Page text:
Fear the Gopher, Part II

As I noted here, Paul has occasionally written about University of Maryland sports, while I have had few occasions to brag about the Minnesota Gophers (hockey, of course, excluded). But today the renaissance of Gopher basketball continued apace, as the Gophs upset number nine-rated Louisville, 70-64.

Most people would never guess that Minnesota has sent more basketball players to the NBA than any Big Ten school except Indiana. But the glory days seemed hopelessly in the past when the Gophers went 8-22 two years ago. Following that catastrophic season the Gophers, astonishingly, hired Tubby Smith, who was on the outs at Kentucky because the Wildcats hadn’t made the Final Four in a couple of years.

Last year Tubby led the Gophs to a 20-13 season with the same players–he taught them to play defense!–then added a top-notch recruiting class. This year the Gophers got off to a 9-0 start, but garnered little respect because their non-conference schedule was admittedly soft, and only one of those wins came away from the friendly confines of Williams Arena. So Gopher fans awaited today’s matchup with Louisville, coached by Tubby’s former boss at Kentucky, Rick Pitino, on a neutral court in Phoenix, with some trepidation.

They needn’t have worried. Minnesota took control almost from the beginning–Louisville never led at any point in the game–and won by six. The Gophers are deep, weirdly so for a team that was awful just two years ago, and substituted freely. They played their trademark furious defense and point guard Al Nolen, from Minneapolis, starred. After the game Pitino asked whether he was interested in transferring.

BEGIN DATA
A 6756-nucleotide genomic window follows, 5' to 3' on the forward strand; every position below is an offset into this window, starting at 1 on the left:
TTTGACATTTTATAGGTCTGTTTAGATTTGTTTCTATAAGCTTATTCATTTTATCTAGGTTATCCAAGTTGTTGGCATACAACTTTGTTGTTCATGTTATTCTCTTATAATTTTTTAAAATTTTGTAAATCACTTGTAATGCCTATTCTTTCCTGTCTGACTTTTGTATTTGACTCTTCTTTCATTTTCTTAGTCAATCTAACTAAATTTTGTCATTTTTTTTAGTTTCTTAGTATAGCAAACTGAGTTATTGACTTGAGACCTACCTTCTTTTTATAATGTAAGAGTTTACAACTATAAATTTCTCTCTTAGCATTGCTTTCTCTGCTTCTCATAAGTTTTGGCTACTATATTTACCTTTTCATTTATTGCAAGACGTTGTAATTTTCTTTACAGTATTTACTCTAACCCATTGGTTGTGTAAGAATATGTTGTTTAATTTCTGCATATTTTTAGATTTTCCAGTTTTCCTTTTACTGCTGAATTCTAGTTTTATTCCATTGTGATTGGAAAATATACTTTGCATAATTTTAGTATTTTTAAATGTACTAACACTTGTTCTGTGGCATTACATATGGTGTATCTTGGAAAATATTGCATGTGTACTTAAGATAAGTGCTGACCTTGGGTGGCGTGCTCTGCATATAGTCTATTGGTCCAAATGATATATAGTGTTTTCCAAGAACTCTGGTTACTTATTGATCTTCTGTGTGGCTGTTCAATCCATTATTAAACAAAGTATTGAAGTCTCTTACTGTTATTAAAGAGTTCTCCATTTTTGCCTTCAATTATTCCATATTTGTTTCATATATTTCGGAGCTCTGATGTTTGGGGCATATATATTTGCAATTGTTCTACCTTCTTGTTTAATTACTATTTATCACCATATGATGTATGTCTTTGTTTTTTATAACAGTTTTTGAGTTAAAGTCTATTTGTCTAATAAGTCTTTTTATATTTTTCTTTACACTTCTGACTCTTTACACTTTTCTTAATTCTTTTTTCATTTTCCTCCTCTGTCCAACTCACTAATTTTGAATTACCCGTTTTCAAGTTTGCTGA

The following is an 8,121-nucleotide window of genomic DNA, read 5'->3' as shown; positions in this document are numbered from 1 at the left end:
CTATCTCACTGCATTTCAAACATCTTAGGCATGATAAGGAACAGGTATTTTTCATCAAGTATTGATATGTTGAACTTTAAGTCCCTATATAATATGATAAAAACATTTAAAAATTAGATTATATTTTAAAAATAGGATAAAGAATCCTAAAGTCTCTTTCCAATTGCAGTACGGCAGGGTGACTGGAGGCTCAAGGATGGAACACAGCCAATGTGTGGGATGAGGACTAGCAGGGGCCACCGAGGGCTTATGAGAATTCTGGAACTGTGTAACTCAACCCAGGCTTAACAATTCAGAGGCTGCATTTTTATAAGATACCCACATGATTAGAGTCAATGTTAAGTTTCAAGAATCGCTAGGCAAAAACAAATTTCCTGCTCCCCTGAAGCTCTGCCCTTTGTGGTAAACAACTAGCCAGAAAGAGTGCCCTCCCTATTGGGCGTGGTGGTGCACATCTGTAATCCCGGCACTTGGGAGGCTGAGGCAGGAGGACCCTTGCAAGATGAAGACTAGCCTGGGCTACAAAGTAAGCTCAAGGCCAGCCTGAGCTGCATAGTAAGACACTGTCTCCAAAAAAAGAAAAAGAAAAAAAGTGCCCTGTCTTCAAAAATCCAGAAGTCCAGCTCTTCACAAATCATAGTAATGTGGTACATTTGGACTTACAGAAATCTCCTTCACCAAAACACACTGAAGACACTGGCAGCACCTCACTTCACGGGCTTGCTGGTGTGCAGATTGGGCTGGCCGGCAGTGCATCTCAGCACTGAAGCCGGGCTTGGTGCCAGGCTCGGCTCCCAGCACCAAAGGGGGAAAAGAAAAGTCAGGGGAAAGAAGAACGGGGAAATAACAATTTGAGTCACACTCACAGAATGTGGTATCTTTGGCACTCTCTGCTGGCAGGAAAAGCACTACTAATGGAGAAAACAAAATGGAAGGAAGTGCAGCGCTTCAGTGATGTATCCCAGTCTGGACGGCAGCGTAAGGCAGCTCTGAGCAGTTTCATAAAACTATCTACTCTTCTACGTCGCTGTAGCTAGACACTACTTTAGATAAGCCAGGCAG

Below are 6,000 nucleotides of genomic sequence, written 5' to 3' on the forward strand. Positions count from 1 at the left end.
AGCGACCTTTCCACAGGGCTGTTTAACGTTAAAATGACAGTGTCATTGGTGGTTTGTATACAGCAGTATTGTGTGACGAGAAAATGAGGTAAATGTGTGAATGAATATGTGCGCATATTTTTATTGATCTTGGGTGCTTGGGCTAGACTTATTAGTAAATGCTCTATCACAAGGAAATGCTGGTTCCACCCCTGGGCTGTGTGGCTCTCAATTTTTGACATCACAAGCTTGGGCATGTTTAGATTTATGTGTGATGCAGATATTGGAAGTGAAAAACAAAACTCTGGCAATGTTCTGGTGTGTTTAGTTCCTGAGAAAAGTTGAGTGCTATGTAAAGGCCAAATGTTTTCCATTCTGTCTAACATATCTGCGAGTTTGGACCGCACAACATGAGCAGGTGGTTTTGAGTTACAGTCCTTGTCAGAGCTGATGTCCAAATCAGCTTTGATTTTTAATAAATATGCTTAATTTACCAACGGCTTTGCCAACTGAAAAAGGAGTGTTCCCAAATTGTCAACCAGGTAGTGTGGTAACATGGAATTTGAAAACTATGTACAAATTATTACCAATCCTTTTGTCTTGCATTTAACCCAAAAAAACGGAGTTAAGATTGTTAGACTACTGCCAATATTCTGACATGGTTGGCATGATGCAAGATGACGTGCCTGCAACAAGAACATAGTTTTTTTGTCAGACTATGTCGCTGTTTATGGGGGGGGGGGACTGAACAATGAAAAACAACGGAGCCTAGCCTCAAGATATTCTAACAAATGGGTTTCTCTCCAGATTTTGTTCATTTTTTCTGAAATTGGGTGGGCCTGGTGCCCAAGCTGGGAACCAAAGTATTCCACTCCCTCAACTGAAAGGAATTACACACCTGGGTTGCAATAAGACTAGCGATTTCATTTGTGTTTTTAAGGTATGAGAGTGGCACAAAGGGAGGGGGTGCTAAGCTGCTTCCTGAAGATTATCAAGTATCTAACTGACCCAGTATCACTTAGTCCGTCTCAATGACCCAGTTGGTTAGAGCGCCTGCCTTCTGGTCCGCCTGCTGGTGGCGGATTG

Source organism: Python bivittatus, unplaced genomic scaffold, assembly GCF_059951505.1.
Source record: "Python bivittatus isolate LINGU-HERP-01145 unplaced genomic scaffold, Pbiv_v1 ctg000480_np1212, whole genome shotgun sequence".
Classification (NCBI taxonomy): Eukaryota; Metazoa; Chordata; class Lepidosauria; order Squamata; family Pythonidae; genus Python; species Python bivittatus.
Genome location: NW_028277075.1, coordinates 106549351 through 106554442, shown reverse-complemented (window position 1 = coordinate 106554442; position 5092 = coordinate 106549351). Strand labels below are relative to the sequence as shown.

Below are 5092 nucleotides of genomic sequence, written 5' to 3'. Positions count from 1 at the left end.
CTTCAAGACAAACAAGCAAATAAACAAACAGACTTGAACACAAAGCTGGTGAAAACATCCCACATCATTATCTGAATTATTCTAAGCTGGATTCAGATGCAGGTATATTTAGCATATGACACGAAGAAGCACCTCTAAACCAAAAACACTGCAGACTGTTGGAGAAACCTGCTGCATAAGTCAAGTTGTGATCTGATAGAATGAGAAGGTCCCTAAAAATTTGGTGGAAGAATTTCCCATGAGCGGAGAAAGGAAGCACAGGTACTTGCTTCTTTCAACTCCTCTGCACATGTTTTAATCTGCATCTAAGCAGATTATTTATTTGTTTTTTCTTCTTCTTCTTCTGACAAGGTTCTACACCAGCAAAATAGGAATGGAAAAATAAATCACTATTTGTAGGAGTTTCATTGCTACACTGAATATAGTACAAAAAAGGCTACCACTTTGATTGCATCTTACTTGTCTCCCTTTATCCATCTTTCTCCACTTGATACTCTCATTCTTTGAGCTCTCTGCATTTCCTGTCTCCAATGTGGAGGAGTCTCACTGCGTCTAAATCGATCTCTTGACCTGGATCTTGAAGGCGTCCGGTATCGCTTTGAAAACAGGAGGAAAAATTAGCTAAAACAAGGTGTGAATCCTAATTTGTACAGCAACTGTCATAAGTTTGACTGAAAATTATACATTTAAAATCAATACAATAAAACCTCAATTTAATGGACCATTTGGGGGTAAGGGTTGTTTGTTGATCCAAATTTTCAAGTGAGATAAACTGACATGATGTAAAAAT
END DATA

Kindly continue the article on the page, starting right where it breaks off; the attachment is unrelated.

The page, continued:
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The Gophers, now 10-0, should crack the top 20 next week. Tubby may want to run for Governor when Tim Pawlenty finishes up his second term:

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We haven’t reported much from Minnesota lately other than the Coleman-Franken Senate recount. On a more cheerful note, we’re having one of the snowiest early winter seasons in a long time. Not on a par with 1991, when we got three feet of snow on Halloween, but reminiscent of the 1950s, when I was a kid, and the 1970s, a conspicuously cold and snowy decade. We got another six inches or so today, as did much of the northern part of the country. This was one of those days when a four wheel drive vehicle is a necessity, not a luxury. When I returned from the grocery store a little while ago the temperature was one degree, with the wind starting to howl. This is how my corner of the world looked this afternoon:

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Scientists say that we are moving into a colder era, which could be either good or bad, depending on how you feel about such scenes. But my neighborhood is warm in spirit if not in temperature:

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Tomorrow is our annual Christmas pageant at church. My youngest daughter is playing Mary. All of which makes me think it’s time to start my Christmas shopping!

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